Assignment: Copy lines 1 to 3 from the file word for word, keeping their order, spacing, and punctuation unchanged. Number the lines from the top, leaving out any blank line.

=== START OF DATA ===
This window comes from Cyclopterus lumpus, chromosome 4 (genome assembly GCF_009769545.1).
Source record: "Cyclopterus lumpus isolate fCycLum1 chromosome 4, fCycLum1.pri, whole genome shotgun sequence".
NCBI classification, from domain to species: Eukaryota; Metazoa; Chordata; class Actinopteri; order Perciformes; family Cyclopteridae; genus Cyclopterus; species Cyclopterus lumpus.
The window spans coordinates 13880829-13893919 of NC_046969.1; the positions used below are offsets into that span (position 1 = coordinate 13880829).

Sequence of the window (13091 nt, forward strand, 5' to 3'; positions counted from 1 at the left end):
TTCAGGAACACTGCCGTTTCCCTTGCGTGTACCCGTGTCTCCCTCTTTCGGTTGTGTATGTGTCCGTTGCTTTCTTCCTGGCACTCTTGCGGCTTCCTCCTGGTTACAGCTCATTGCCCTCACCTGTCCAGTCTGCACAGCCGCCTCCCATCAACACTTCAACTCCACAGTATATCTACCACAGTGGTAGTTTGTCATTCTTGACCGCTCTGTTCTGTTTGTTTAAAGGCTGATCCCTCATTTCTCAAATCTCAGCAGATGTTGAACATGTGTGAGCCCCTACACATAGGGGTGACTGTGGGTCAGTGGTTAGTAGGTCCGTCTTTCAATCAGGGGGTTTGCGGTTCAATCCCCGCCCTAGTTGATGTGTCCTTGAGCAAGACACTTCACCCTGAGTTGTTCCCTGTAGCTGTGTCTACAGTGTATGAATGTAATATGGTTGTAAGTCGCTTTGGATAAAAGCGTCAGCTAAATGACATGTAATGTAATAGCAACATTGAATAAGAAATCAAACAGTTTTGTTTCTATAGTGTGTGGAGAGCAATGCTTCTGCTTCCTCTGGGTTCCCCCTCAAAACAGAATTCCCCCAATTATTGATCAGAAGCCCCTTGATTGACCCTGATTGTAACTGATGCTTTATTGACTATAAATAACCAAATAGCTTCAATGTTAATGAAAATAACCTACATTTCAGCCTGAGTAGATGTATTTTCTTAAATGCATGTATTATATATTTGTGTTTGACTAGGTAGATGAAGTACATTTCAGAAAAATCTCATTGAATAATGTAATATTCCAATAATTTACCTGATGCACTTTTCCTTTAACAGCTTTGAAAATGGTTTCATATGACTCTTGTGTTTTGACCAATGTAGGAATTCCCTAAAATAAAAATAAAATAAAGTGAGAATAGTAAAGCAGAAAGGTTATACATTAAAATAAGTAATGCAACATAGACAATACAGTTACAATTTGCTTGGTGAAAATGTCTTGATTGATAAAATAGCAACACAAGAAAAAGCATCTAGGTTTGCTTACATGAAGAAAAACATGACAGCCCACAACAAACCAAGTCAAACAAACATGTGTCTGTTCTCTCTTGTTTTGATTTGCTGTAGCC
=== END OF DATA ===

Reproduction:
This window comes from Cyclopterus lumpus, chromosome 4 (genome assembly GCF_009769545.1).
Source record: "Cyclopterus lumpus isolate fCycLum1 chromosome 4, fCycLum1.pri, whole genome shotgun sequence".
NCBI classification, from domain to species: Eukaryota; Metazoa; Chordata; class Actinopteri; order Perciformes; family Cyclopteridae; genus Cyclopterus; species Cyclopterus lumpus.